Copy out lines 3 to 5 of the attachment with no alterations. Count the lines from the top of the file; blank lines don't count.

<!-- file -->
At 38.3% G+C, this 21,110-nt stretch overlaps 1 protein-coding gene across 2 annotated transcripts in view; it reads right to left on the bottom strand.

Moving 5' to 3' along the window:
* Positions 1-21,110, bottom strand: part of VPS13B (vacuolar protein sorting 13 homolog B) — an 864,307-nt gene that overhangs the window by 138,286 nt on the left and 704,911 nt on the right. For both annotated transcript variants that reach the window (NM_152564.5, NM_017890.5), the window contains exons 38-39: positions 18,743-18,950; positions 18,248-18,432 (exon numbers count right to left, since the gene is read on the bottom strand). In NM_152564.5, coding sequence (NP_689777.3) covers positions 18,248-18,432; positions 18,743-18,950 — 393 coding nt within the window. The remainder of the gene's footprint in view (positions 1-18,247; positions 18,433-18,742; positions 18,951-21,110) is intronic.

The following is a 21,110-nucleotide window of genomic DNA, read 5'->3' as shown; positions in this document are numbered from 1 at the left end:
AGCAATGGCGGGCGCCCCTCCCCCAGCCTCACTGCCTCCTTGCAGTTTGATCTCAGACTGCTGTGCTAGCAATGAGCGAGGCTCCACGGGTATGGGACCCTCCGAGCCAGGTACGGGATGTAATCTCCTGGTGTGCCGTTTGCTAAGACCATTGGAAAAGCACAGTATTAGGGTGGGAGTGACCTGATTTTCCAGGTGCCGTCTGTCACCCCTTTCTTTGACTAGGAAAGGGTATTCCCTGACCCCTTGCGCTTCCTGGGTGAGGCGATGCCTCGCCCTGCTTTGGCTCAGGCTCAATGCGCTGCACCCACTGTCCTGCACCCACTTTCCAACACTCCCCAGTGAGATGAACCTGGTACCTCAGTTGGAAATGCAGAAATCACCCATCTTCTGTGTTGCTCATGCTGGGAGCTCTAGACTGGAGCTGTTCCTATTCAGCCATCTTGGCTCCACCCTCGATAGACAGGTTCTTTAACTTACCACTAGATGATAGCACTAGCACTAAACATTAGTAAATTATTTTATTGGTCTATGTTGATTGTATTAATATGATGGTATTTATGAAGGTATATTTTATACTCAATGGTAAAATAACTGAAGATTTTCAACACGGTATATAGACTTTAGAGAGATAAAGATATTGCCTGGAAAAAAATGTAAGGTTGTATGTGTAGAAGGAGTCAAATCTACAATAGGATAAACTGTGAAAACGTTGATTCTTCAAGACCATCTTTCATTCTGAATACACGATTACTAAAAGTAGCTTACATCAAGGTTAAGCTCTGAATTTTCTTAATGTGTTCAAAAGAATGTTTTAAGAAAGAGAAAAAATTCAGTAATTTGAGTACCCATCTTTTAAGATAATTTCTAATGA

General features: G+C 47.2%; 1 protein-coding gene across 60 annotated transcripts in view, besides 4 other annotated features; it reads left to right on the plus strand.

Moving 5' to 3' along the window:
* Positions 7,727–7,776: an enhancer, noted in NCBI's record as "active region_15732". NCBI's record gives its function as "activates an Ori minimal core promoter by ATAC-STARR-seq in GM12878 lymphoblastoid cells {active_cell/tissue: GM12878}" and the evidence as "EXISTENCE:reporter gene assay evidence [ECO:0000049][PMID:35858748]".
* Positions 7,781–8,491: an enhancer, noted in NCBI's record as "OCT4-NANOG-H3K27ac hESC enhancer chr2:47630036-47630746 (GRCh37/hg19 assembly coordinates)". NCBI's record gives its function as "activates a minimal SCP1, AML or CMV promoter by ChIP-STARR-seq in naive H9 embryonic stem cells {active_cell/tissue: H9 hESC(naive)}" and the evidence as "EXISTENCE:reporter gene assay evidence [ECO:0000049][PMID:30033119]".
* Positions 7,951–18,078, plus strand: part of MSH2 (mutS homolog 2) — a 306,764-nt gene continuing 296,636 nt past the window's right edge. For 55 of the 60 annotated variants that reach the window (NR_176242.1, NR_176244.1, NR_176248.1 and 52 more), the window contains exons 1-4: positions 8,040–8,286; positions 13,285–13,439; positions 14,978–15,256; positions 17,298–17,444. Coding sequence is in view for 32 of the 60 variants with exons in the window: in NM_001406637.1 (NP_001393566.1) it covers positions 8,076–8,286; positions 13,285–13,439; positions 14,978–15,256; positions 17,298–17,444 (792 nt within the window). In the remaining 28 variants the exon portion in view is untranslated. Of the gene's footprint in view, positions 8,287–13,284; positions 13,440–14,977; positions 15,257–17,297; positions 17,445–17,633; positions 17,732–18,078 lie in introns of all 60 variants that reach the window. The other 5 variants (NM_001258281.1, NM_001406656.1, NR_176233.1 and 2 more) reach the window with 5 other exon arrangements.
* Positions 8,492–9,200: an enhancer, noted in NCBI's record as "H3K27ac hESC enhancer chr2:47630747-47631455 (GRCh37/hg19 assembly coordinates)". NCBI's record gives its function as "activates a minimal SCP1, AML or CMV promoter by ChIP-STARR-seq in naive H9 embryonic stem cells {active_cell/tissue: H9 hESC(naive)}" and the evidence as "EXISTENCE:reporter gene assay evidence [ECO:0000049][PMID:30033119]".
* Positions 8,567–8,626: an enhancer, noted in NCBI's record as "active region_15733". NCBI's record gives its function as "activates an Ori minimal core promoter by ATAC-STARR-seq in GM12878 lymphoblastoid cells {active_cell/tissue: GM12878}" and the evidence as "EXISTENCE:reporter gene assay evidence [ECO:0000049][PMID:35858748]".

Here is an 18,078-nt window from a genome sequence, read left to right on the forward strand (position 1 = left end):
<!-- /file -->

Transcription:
* Positions 1-21,110, bottom strand: part of VPS13B (vacuolar protein sorting 13 homolog B) — an 864,307-nt gene that overhangs the window by 138,286 nt on the left and 704,911 nt on the right. For both annotated transcript variants that reach the window (NM_152564.5, NM_017890.5), the window contains exons 38-39: positions 18,743-18,950; positions 18,248-18,432 (exon numbers count right to left, since the gene is read on the bottom strand). In NM_152564.5, coding sequence (NP_689777.3) covers positions 18,248-18,432; positions 18,743-18,950 — 393 coding nt within the window. The remainder of the gene's footprint in view (positions 1-18,247; positions 18,433-18,742; positions 18,951-21,110) is intronic.

The following is a 21,110-nucleotide window of genomic DNA, read 5'->3' as shown; positions in this document are numbered from 1 at the left end:
AGCAATGGCGGGCGCCCCTCCCCCAGCCTCACTGCCTCCTTGCAGTTTGATCTCAGACTGCTGTGCTAGCAATGAGCGAGGCTCCACGGGTATGGGACCCTCCGAGCCAGGTACGGGATGTAATCTCCTGGTGTGCCGTTTGCTAAGACCATTGGAAAAGCACAGTATTAGGGTGGGAGTGACCTGATTTTCCAGGTGCCGTCTGTCACCCCTTTCTTTGACTAGGAAAGGGTATTCCCTGACCCCTTGCGCTTCCTGGGTGAGGCGATGCCTCGCCCTGCTTTGGCTCAGGCTCAATGCGCTGCACCCACTGTCCTGCACCCACTTTCCAACACTCCCCAGTGAGATGAACCTGGTACCTCAGTTGGAAATGCAGAAATCACCCATCTTCTGTGTTGCTCATGCTGGGAGCTCTAGACTGGAGCTGTTCCTATTCAGCCATCTTGGCTCCACCCTCGATAGACAGGTTCTTTAACTTACCACTAGATGATAGCACTAGCACTAAACATTAGTAAATTATTTTATTGGTCTATGTTGATTGTATTAATATGATGGTATTTATGAAGGTATATTTTATACTCAATGGTAAAATAACTGAAGATTTTCAACACGGTATATAGACTTTAGAGAGATAAAGATATTGCCTGGAAAAAAATGTAAGGTTGTATGTGTAGAAGGAGTCAAATCTACAATAGGATAAACTGTGAAAACGTTGATTCTTCAAGACCATCTTTCATTCTGAATACACGATTACTAAAAGTAGCTTACATCAAGGTTAAGCTCTGAATTTTCTTAATGTGTTCAAAAGAATGTTTTAAGAAAGAGAAAAAATTCAGTAATTTGAGTACCCATCTTTTAAGATAATTTCTAATGA